Silicon Slopes—The targeted career pathways programs started with aerospace, quickly followed by diesel mechanics and medical device manufacturing. Now, an IT Pathways Program is in the works.
On Wednesday Gov. Gary Herbert announced he has directed his economic development office to convene a working group to build a program that will give high school students the opportunity to begin developing job-ready IT skills in high school.
Industry and education leaders spoke during the announcement presentation, many pointing to the deep need for skilled IT workers in Utah.
“We need and want more talent to fill the many, many jobs we have created and will create in the state,” said Vance Checketts, vice president and general manager of Dell EMC.
Herbert noted that Utah’s IT sector already employs nearly 70,000 workers, but is growing at a brisk clip of 7.69 percent—the fastest tech-sector growth rate in the nation. With a statewide unemployment rate of 3.5 percent, every industry is finding it harder to recruit workers, he said, but the need has become particularly sharp in the tech industry.
The career pathway programs were developed to build a talent pipeline, starting in high school, for skilled jobs. They bring together industry players with education—including public school districts and the full range of higher education institutions—to create a program that includes classes and hands-on internships. When participants complete the training, they have job-ready skills and experience.
Industry involvement is key, said Deneece Huftalin, president of Salt Lake Community College. She said the success of a pathways program depends in large part on the willingness of companies to provide paid internships, mentoring and other resources.
When creating the Aerospace Pathway, Huftalin said, “Industry made some promises to us for our students: ‘Hey, we’ll give your students paid internships.’ I’ll tell you something—Salt Lake Community College students are working full time. They have families; they’ve got children. They can’t do an [unpaid] internship just because it looks good on their résumé. … So industry helping with that kind of incentive was remarkable for our students. Because if you want diversity, and you want lower-income students to access these jobs, you’re going to have to find out how financially to help them get those experiences in a really robust way.”
Checketts said the tech industry is ready and willing to provide those opportunities. “We are rallying resources, we are rallying people,” he said. “The industry is engaged and ready to get behind this new, coalescing initiative.”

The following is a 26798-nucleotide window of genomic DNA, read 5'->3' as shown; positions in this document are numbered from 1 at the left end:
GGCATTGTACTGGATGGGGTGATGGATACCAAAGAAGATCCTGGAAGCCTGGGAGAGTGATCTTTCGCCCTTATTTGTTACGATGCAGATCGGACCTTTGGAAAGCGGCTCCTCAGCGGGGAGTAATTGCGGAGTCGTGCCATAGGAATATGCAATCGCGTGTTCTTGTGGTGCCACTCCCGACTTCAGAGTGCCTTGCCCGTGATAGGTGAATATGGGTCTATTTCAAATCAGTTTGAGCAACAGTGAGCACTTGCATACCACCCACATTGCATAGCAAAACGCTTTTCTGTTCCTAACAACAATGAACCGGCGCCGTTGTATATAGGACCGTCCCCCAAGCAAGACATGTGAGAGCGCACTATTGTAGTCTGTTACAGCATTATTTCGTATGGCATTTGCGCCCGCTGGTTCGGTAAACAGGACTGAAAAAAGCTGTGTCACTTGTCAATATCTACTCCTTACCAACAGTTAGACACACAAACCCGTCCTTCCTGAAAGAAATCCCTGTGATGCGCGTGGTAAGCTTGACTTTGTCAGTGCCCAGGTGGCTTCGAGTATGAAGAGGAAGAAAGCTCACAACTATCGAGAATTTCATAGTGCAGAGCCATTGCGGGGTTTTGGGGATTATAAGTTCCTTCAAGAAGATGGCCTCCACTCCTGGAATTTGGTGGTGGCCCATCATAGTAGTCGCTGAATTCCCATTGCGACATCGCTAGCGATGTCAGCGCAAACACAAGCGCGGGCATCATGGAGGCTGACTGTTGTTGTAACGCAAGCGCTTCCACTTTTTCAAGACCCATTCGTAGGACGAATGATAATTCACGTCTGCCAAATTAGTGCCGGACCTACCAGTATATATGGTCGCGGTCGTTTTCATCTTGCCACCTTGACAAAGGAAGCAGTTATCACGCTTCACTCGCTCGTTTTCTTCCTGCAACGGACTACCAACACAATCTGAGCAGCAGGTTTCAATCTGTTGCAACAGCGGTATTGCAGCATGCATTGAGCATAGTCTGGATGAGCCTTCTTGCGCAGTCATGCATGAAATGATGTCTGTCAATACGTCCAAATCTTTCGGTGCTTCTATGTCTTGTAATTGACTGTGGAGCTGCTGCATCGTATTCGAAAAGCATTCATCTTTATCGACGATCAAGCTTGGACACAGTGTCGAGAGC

Employers are no longer focused on four-year degrees, said Huftalin. Instead, they are looking for people with proven skills. “[Employers] need a certain skill set, and they don’t necessarily care if they have a credit and a certificate or degree attached to that. So to the extent that you can create currency around a non-credit industry certification as an employer, as an HR office, that speaks volumes to students. If they understand that they can be employable, that they can earn a living wage and that there’s advancement opportunities in a non-credit environment, that’s very, very helpful.”
The pathways programs tie into the concept of stackable credentials, wherein students can start by earning a certificate, then go on to earn an associate’s degree and then perhaps a bachelor’s—or as high up the academic ladder as they want to go. But, said Noelle Cockett, president of Utah State University, it all starts with job-focused skills that allow students to participate in the workforce during or between their educational pursuits.
Many high school students—and their parents—need to better understand what careers are available in the tech sector. Cathy Donahoe, director of human resources for Domo, emphasized that not all tech jobs are coding jobs, In fact, she said, nearly every job now requires some level of tech training. Even functions like sales and customer service heavily rely on software platforms and processes.
“Even an automotive technician now needs to have software expertise,” she said. “There are lots of jobs in tech, and tech isn’t just a software engineer.”
The success of the pathways programs depends on the cooperation of local school districts, companies, technical colleges, the community college and four-year colleges.
“Our secret sauce in this state is collaboration,” said Val Hale, executive director of the Governor’s Office of Economic Development.
Huftalin said that competition between schools “went away” as they began working together on the earlier pathways programs. “We have phenomenal relationships across the state,” she said.
In a state with limited resources and large families, said Herbert, “we’ve got to unite and focus our efforts educationally to make sure that we’re training the workforce of tomorrow today. And that’s got to be a seamless effort and everybody in our educational system has a significant role to play, and I appreciate that they are stepping up to do that.”